Autumn 2005 Edge series
Sunday, October 9, 2005 at 4:00pm
Sunday, October 9, 2005 at 7:00pm
Rated NR ·
French and Bambara
African cinema’s founding father, 81-year-old Ousmane Sembene, continues to be its most fiery, provocative spirit. Extending the strong feminist consciousness that marked his previous triumph Faat Kiné (as well as such earlier classics as Black Girl and Ceddo), Moolaadé is a rousing polemic directed against the still common African practice of female circumcision.
The action is set in a small African village, where four young girls facing ritual “purification” flee to the household of Collé Ardo Gallo Sy, a strong-willed woman who has managed to shield her own teenage daughter from mutilation.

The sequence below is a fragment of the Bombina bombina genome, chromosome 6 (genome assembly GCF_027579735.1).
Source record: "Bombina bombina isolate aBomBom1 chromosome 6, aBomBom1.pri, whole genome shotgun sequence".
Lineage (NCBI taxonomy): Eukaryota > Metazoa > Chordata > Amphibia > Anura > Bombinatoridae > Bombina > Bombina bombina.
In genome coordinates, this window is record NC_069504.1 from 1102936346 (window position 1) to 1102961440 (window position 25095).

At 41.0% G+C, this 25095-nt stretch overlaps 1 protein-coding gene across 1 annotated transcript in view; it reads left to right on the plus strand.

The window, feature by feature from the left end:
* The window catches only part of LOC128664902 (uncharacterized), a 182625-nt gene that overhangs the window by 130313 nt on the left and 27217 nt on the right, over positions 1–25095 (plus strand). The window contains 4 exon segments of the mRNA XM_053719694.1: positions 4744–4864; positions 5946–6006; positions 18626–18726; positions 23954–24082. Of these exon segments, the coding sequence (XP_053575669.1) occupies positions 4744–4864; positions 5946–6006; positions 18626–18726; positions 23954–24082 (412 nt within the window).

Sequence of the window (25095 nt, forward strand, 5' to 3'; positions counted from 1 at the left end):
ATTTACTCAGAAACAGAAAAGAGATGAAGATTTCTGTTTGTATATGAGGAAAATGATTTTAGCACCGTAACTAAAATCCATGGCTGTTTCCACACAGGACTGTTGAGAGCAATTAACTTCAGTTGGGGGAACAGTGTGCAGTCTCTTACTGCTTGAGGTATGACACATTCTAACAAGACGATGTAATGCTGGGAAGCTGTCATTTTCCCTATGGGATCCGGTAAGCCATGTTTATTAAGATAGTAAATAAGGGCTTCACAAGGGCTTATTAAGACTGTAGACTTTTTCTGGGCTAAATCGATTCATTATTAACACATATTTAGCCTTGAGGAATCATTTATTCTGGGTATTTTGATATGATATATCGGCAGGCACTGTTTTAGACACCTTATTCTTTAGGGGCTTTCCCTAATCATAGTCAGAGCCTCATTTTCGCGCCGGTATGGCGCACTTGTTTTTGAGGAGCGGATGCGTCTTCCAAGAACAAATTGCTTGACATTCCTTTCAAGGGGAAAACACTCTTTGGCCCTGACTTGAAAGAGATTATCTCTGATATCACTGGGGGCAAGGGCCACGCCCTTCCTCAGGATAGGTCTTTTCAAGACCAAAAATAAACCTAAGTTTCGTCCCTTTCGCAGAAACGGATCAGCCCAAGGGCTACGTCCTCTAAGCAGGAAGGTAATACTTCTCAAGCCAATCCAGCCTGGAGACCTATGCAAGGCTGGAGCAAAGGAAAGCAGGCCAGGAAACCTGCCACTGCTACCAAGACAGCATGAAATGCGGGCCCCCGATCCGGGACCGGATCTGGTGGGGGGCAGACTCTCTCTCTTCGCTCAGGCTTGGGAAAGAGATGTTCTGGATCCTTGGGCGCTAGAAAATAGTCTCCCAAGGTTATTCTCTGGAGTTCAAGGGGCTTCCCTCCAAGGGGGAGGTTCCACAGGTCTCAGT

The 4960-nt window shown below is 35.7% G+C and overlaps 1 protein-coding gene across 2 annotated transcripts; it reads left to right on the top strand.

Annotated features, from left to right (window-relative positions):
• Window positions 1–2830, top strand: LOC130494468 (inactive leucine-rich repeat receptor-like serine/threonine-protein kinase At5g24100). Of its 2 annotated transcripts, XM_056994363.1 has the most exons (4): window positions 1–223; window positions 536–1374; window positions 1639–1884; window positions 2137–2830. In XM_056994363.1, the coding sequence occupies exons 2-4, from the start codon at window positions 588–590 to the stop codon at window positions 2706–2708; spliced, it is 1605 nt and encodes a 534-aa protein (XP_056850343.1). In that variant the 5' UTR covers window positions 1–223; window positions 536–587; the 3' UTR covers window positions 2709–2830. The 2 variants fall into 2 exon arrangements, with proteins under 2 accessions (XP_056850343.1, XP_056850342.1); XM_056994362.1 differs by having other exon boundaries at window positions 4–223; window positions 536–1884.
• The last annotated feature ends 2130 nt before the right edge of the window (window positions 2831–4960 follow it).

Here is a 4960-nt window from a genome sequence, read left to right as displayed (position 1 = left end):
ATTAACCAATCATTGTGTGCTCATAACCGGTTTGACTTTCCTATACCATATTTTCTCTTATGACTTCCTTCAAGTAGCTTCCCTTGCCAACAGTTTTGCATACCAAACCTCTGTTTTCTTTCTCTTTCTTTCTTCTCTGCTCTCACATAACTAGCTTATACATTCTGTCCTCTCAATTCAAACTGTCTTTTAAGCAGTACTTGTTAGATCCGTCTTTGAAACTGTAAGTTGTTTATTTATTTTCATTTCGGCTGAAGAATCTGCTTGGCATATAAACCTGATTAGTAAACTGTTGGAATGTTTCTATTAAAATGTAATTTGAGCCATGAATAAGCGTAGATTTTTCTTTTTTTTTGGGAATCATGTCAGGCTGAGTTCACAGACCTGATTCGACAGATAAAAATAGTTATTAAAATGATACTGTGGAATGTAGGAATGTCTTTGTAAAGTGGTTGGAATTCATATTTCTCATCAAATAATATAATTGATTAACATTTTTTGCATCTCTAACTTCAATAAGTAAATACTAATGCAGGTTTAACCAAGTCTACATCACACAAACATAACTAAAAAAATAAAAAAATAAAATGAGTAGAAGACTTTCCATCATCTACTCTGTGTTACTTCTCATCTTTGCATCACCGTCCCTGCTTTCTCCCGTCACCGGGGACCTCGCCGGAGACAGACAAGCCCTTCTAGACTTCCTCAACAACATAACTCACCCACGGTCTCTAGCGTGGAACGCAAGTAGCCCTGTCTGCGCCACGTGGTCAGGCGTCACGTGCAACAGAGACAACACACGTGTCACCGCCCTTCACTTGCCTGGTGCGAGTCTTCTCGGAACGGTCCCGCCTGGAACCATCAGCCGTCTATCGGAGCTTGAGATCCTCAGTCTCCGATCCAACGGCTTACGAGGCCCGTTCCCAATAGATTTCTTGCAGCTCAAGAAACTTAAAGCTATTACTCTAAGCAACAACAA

Collé invokes the time-honored custom of moolaadé (sanctuary) to protect the fugitives, and tension mounts as the ensuing stand-off pits Collé against village traditionalists (both male and female) and endangers the prospective marriage of her daughter to the heir-apparent to the tribal throne.
Though the subject matter might seem weighty, this buoyant film is anything but–Sembene places the action amid a colorful, vibrant tapestry of village life and expands the narrative well beyond the bounds of straightforward, socially conscious realism employing an imaginative array of emblematic metaphors, mythic overtones, and musical numbers. Winner of the Grand Prize in the Un Certain Regard section of the 2004 Cannes Film Festival, Moolaadé was selected by many prominent critics as the best film of the entire festival.